The Uyghur language is a Turkic language of at least 10 million native speakers, and as many as 150 million people can understand it to some extent. It’s a cousin of Turkish, and the two languages enjoy such a high degree of mutual intelligibility that speakers of either language can pick up most words in the other. It’s even more closely related to Uzbek, a language of 25 million speakers, and speakers of Uzbek and Uyghur can converse freely with one another without much difficulty. Uyghur also enjoys some mutual intelligibility with Kazakh, Kyrgyz, Turkmen, and a few other languages.
As mentioned above, Uyghur primarily uses an adapted Arabic alphabet. It underwent a major spelling reform in the 20th century which introduced a more regular system of phonetic vowels.
Let’s take a look at the opening lines of Kharri Pottir. I like to look at that first sentence in Harry Potter translations not only out of general interest, but because it’s linguistically fascinating and complex. That’s no less true for Uyghur, which takes a somewhat unique approach:
مەبۇدە كوچىسىدىكى تۆتىنچى نومۇر لۇق قورۇدا ئولتۇرىدىغان دېسلى ئەر – خوتۇنلار هەمىشە ئۆزلىرىنى توليمۈ قائىده-يوسۇنلۇق ئائىلە دەپ پەخىر لىنەتتى، ئەمەلىيەتتىمۇ ئۇلار قائىده-يوسۇنغا بەك ئېتىبار بېرەتتى
Măbudă kochisidiki tötinchi nomur luq qoruda olturidighan Desli ăr – khotunlar hămishă öz lirini tolimü qa’idă-yosunlüq a’ilă dăp păkhir linătti, ămăliyăttimu ular qa’idă-yosungha băk etibar berătti.
Mr. and Mrs. Dursley, who live at Number 4 Mabuda Street, were always proud of themselves as a very well-mannered family—in fact, they were very disciplined.Kharri Potter (Alimjan Azat)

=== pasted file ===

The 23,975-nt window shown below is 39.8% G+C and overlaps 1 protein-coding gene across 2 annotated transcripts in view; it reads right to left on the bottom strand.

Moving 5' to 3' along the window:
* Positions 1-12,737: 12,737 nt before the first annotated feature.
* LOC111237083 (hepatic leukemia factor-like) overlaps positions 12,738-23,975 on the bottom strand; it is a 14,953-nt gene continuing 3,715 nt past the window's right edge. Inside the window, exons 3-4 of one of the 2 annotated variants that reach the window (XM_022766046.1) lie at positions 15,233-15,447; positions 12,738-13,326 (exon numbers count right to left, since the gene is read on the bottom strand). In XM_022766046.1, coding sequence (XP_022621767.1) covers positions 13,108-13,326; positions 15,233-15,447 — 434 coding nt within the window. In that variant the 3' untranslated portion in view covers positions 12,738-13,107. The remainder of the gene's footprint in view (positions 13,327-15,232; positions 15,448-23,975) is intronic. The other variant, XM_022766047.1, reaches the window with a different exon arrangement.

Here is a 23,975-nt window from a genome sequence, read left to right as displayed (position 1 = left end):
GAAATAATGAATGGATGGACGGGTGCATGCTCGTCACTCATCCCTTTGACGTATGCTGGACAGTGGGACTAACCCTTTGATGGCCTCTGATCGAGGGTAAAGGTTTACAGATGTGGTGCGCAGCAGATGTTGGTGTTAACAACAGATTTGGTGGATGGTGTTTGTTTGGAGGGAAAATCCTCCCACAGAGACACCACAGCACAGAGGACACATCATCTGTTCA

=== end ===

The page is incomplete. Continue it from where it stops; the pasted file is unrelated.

In the post linked above, I identified six common strategies translators have used to interpret this sentence. Azat uses the third strategy in his Uyghur translation: he replaces the phrase “thank you very much” with an emphatic repetition (“in fact, they were very disciplined”) to drive home the point of how well-mannered the family is.
Notice that Azat also takes a creative approach to interpret “perfectly normal.” I took some liberties in translating qa’idă-yosun and qa’idă-yosunluq as “well-mannered” and “disciplined.” But the compound phrase generally refers to someone with an upright upbringing and the ability to navigate proper etiquette in social occasions. It’s a good application of the so-called “skopos principle” in translation theory: translating not only the words but also the cultural implications. To be “perfectly normal” in Uyghur culture is to have that proper upbringing and etiquette.
An interesting feature about the translation, as Potterglot first pointed out, is that it is clearly translated from the Simplified Chinese version of Philosopher’s Stone as translated by Su Nong. In fact, the Mabuda Street mentioned above is the first thing to betray the Chinese background. The word măbudă in Uyghur means “female idol.” The Chinese word for privet, 女贞, literally means female idol.